Late last month, Katt Williams’ first special in four years, Great America, made its Netflix debut. If word of this release is news to you, it’s probably because the special didn’t offend anyone. Unlike Dave Chappelle’s last four contributions to the streaming service, Williams’ Great America has yet to inspire a single think piece or Twitter thread calling for his cancellation.
Williams is on record saying that he believes Chappelle is funnier than he is. But upon review of their latest works, it’s clear to see Katt has mastered an aspect of comedy that even this generation’s Pryor has yet to learn. It’s an element that, through the evolution of the times, has become essential to being found funny in 2018: Williams has successfully grasped the concept of respecting his range.
What makes this feat so interesting is, as contemporaries in the early aughts, Williams’ range as a thinker and comedian never felt terribly dissimilar to Chappelle’s. But for reasons both within and beyond their control, the former has always garnered less respect than the latter.
Since both men hit the scene two decades ago, the same descriptors could be used, to sum up their acts—lewd and sophomoric, but enriched with an obsessive desire to discover the taboo ways race can be made funny. The two only begin to diverge when we discuss the ways they actualized that desire. As Williams embraced and satirized certain sensibilities of Blaxploitation-era pimps, Chappelle offered more observational takes on the everyday Black experience. One resonated deeper than the other, and thus, where Chappelle was valorized, Williams was marginalized. Dave’s comedic genius has since been taken far more literally than Katt’s—an outcome that has followed them both for years.
As fans, cultural critics, and even fellow artists such as Jay-Z look to Dave Chappelle’s “leadership,” the culture has largely abandoned Katt Williams, looking to him for mug shots and TMZ fodder.
Perhaps their off-stage moves have contributed to their opposite narratives as much as their on-stage performances. As Katt derailed his career with antics and arrest warrants, Chappelle willingly surrendered his with a self-imposed exile, forever forging an unshakable legacy as a man detained by his principles and nothing else. And thus, upon his comeback, fans assigned Chappelle a largely unearned task of making sense of urgent times, when all he really did when he was with us was make jokes.
As understandable as the impulse was to have the man who wrote “Black Bush” host Saturday Night Live days after the election of a white supremacist, it’s difficult to grasp how certain Chappelle faithfuls refuse to admit he typically misses the mark on his trans jokes, landing in an area resembling transphobia.
It’s almost as if Chappelle has posterized race so many times that his apologists ignore how often he bricks his takes on gender—a particularly strange oversight, given that his go-to move in both Equanimity and The Bird Revelation is to present race as a red herring whenever gender arrives in his act.
Whether it be suggesting that trans issues shouldn’t be discussed “in front of the Blacks,” as if Black trans folks don’t exist, or belittling Louis C.K.’s victims on the basis of himself being held to a “higher standard of accountability” as a Black man, Chappelle displays an almost willful misunderstanding of the roles patriarchy and heteronormativity play in white supremacy.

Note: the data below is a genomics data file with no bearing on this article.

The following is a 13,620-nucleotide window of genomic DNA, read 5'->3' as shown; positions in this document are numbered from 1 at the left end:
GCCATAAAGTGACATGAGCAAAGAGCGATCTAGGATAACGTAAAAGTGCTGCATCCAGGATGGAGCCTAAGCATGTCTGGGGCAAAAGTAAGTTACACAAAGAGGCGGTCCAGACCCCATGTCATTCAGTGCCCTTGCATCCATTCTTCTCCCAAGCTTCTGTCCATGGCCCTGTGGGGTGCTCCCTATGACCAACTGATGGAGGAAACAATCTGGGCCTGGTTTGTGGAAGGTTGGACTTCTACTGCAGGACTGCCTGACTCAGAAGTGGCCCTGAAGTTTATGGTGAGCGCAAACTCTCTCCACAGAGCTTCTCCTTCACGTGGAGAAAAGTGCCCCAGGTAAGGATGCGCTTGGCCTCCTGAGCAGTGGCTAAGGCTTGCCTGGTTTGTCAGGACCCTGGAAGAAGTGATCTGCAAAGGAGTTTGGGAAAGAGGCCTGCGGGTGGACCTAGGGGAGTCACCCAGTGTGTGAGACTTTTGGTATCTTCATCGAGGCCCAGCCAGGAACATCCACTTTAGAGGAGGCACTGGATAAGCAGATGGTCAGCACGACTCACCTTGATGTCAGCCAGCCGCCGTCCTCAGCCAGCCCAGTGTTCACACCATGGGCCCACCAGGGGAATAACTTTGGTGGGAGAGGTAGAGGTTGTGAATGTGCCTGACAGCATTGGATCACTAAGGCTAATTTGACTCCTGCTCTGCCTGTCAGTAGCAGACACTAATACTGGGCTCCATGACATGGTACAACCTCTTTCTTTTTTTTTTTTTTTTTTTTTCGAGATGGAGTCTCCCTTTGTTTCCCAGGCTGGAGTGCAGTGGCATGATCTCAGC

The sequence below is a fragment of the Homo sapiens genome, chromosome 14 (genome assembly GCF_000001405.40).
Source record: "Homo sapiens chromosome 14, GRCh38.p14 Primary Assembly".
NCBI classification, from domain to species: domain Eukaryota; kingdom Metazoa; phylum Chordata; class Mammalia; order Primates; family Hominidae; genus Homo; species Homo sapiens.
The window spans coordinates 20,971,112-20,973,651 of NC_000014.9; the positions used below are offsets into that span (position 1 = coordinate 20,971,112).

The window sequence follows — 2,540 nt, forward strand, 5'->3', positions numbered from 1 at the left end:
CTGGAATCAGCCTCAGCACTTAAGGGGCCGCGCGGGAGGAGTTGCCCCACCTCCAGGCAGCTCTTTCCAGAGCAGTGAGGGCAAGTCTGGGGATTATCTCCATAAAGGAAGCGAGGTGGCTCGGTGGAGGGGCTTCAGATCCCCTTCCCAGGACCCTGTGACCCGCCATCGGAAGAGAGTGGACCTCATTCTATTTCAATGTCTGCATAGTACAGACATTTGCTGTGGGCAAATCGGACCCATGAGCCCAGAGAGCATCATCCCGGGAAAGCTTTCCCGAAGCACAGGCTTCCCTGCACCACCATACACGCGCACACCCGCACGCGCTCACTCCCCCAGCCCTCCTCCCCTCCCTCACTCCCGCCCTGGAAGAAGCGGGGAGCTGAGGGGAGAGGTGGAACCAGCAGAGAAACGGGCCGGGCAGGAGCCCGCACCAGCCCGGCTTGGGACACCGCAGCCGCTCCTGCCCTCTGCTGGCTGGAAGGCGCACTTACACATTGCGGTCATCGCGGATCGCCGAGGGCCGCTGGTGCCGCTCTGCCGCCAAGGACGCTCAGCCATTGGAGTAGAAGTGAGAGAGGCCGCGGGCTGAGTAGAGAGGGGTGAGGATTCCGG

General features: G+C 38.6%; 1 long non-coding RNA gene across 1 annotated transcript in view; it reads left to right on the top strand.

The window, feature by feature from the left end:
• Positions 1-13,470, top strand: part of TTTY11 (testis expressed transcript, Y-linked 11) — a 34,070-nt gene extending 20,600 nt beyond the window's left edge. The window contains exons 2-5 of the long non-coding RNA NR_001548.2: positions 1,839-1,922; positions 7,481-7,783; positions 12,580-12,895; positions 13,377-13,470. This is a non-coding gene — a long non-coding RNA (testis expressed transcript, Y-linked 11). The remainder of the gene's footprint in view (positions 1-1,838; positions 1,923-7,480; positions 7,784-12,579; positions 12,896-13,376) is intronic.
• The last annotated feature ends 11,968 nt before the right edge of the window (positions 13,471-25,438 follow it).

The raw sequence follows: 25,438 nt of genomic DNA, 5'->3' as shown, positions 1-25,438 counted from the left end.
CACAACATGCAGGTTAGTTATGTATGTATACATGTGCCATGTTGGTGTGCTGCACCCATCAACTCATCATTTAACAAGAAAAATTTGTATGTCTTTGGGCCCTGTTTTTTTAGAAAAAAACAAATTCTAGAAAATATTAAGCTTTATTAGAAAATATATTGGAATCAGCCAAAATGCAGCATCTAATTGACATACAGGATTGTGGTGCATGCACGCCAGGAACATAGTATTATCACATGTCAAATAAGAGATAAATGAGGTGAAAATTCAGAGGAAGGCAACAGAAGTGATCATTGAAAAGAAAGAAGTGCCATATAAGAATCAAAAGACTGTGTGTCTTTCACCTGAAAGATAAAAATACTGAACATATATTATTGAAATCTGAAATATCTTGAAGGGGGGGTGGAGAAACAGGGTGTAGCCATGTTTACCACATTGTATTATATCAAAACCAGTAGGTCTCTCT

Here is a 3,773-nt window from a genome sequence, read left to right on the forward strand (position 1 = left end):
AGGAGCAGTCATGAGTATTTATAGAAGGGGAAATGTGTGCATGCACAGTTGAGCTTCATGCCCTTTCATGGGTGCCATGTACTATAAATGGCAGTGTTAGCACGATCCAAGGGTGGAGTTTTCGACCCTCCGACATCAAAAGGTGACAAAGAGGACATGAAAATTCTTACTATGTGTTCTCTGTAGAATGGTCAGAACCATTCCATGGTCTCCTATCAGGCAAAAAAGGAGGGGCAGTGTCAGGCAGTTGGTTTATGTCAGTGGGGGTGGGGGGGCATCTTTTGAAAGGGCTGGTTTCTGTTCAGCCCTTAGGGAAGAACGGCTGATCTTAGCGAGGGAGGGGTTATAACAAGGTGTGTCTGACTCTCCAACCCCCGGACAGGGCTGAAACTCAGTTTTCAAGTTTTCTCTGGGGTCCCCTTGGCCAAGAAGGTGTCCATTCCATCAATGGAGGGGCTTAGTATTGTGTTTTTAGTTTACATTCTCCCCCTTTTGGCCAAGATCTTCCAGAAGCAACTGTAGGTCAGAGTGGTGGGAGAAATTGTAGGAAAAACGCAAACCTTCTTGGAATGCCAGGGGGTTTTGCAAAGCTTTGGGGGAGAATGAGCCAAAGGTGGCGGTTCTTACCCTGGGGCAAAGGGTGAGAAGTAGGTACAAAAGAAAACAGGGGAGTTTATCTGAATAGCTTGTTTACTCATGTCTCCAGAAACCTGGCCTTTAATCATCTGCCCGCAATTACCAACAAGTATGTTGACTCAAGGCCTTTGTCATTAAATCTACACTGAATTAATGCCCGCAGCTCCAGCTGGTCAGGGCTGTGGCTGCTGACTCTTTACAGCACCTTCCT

Even in his sole moment of empathy, he has it right until he has it wrong. When describing an instance in which he nervously traveled through Brooklyn with a backpack containing $25,000, he jokes, “If those same drug dealers gave me a pussy and said, ‘Put it in your backpack and take it to Brooklyn,’ I’d be like, ‘Nigga, I can’t accept this.’”
That joke quickly became a fan favorite, as if Chappelle understanding gender issues through genitals isn’t the same logic that resulted in all of his cringe-worthy “cut their dicks off” trans jokes.
What became clear this year and last is that Chappelle doesn’t have the intellectual or sociopolitical range most folks thought he did. Moreover, when considering the reason he ventured outside his wheelhouse to discuss topics he’d never broached, it appears to be more about fans’ insistence on finding him universally brilliant than his own inclination to find the plight of trans people anything other than “kind of fucking hilarious,” as he puts it.
Williams, on the other hand, entered 2018 well aware of the climate. Having not taken nearly as much time off as Chappelle, he was fully prepared to strictly and exclusively joke about what he knows about.
The comedian, who is often stigmatized as deranged and erratic, spent the first 12 or so minutes of his 60-minute special exploring the uniqueness of Jacksonville, Fla. He then proceeded to flesh out some material on Arby’s and Viagra, with a few obligatory Trump jokes in between. He inspired huge props from the crowd without a single joke at the expense of sexual assault survivors or trans women.
And contrary to the popular opinion of self-presumed authorities on comedy, no one felt cheated for having not heard anything offensive. Great America was simply a great time.
While Williams’ special didn’t have the highs of Equanimity or The Birds Revelation, it certainly didn’t have any of the lows. But that balance remains a quiet one, as a culture hellbent on enforcing static narratives only makes noise when someone falls short of the role they were assigned.
The shame is, as fans have split the two comedians based on a made-up standard of romanticized wokeness, folks have come to demand more from Dave Chappelle and require nothing of Katt Williams, even though they should probably expect the same from both. While there’s no doubt Chappelle’s comedy is funnier than that of his counterpart, it isn’t smarter. Fans pretending it ever was is how Williams wound up with the more palatable new special.